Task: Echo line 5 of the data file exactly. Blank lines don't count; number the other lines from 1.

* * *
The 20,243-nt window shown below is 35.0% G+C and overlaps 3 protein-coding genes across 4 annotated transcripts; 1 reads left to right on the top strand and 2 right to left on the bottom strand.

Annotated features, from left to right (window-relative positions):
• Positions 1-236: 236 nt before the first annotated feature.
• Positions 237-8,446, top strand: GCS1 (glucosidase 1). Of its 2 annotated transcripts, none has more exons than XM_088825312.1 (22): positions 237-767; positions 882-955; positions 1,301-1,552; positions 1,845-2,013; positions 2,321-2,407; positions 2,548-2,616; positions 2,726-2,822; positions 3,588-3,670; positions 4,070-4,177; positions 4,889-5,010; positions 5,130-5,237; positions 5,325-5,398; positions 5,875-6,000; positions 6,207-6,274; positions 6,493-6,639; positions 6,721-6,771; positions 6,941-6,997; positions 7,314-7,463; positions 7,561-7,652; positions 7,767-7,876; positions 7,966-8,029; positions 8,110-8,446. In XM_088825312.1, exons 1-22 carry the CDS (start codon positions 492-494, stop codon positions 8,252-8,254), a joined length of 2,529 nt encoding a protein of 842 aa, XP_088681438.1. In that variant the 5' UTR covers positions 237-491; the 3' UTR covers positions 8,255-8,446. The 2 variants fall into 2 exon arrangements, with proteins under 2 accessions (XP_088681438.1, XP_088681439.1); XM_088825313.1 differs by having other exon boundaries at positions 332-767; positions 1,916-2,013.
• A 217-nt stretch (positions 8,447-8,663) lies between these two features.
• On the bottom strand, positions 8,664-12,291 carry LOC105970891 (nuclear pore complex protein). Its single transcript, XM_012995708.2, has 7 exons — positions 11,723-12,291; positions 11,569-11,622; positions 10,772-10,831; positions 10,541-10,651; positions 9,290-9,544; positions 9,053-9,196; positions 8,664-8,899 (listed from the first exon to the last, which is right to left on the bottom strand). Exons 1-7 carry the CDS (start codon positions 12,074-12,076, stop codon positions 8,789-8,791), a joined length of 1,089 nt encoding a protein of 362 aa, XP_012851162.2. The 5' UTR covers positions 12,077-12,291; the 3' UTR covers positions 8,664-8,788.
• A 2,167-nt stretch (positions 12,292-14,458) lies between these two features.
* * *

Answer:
• A 217-nt stretch (positions 8,447-8,663) lies between these two features.